What was the most impactful moment of the 2000s in high school hoops?
In 2005, the NBA and the Players Association agreed to a new age rule, requiring players to be 19 years old and one year removed from high school, as part of the Collective Bargaining Agreement. The rule ended a lot more than just high school players jumping straight to the NBA. It put an end to NBA scouts appearing in high school gyms and evaluating potential draftees who play levels below professional ranks, dealing with high school and AAU coaches. The ruling created excitement among college teams due to the talented wave of freshman standouts that otherwise would have went straight to the NBA. It also left some programs vulnerable to NCAA sanctions by recruiting some of those same players. Brandon Jennings' journey to Europe would have never happened, and Jeremy Tyler leaving high school early would have been unthinkable, without the 19-year-old limit. There is growing momentum to repeal the rule and we'd be surprised if its not amended in some fashion in the next 10 years.
What's the one thing we'd like to see happen in the next decade?
Besides an amendment to the age rule, we'd like to see the expansion of the USA Basketball program. After the United States won gold at the 2000 Summer Olympics, the enthusiasm and pride in the program eroded until the Redeem Team won it again in Beijing two years ago. The inaugural FIBA Americas U-16 Championship in 2009 was a successful event and well received, especially on the boys' side. We'd like to see developmental national teams for younger age groups, possibly down to 13-year-olds. That could spur a downsizing of the saturated AAU scene and build momentum towards the return of amateur players on FIBA World Championship and Olympic teams with a true tryout system for their selections.
What could be the fallback of expanding USA Basketball?
Late-developing players might have little chance to represent the United States in international competition. Picking U-16 teams basically means picking future Olympians, especially on the women's side, because players with international experience have a tremendous advantage. Picking national teams even younger would only make this problem more glaring. One solution could be to expand on the boys' side only. The programs should operate differently, anyway, especially since making an Olympic team is more of a career pinnacle for girls players.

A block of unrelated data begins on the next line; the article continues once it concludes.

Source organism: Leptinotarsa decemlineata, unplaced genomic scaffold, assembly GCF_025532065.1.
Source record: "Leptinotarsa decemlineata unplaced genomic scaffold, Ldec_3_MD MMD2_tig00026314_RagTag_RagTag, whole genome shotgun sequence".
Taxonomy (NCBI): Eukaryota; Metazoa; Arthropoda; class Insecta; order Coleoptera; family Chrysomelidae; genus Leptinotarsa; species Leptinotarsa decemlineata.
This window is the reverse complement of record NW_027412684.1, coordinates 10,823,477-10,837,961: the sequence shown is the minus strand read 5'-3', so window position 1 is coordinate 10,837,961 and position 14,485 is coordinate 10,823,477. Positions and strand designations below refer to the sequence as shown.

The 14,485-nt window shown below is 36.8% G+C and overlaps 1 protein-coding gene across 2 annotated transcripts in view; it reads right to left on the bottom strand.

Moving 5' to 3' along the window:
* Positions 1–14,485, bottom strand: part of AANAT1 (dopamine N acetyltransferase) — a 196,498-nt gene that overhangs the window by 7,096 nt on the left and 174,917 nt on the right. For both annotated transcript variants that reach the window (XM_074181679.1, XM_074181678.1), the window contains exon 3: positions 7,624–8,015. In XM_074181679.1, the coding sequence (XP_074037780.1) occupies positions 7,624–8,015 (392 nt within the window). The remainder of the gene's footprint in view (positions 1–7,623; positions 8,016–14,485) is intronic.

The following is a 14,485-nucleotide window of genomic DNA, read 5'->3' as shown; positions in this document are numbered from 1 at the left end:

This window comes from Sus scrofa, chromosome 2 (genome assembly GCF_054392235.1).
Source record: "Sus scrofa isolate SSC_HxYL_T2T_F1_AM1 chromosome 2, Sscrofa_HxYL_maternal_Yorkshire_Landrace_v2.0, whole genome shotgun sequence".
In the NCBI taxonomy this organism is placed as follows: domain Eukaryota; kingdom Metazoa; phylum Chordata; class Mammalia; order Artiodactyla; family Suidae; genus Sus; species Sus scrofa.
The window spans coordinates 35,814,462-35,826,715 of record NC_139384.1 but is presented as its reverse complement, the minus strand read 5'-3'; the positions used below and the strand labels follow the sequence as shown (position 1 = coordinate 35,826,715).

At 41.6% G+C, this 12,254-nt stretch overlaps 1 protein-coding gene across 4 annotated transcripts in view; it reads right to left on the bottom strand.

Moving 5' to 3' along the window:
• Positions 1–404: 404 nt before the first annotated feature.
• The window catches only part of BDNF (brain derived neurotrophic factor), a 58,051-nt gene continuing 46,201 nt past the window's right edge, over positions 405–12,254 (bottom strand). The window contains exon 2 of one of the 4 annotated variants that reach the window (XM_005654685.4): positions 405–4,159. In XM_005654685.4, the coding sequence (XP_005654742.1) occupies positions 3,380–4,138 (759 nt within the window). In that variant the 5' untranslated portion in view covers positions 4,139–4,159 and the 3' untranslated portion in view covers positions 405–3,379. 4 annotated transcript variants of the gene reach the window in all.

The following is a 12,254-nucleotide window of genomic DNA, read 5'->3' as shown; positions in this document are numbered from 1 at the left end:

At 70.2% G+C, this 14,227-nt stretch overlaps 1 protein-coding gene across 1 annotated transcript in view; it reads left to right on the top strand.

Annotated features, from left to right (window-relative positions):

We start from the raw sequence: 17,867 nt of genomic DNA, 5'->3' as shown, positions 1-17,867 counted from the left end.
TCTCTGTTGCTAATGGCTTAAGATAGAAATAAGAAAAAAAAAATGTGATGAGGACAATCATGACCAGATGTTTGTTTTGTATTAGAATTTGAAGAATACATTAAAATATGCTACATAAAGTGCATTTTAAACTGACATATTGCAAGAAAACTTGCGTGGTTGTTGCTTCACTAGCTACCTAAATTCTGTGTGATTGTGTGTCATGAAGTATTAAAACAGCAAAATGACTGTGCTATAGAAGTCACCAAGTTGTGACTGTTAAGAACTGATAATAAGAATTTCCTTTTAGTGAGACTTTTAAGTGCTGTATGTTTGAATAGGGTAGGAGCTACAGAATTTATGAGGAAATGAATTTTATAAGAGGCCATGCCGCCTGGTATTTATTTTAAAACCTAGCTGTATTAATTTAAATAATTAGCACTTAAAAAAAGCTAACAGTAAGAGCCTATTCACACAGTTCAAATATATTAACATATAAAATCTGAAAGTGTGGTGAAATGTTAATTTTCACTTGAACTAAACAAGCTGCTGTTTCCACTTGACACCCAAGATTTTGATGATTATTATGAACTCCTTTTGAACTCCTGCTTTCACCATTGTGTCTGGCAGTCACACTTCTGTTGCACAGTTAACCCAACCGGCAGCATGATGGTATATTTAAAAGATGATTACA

What's the one misconception we hope is left behind in the 2000s?
Many believe if kids don't play summertime ball, they won't have scholarship opportunities. This is another issue that has gender differences and the misconception is more prevalent in the girls' game. In fact, with 15 scholarships per program, there are actually more scholarships available each year than there are high-level girls players. Parents and guardians spend a lot of money for kids to participate in events outside the traditional high school setting. If a student-athlete has the talent to play college basketball, colleges will find out.
Why isn't Morgan Wootten in the NFHS Hall of Fame?
With the Hoophall Classic just completed, let's examine the case of the only individual in the Naismith Memorial Basketball Hall of Fame strictly based on the accomplishments of his high school coaching career. The former DeMatha Catholic (Hyattsville, Md.) coach, who won 1,274 games between 1957 and 2002, is not in the National Federation of State High School Association Hall of Fame for a simple reason: The Indianapolis-based organization does not enshrine individuals that coached at non-NFHS member schools. That means deserving coaches, such as Oak Hill Academy (Mouth of Wilson, Va.) coach Steve Smith, will never get in the that Hall unless the rules are relaxed. That opens up questions of what other prep coaches should join Wootten in the Naismith HOF and what deserving coaches should be in the NFHS HOF. We'll have more on this topic later.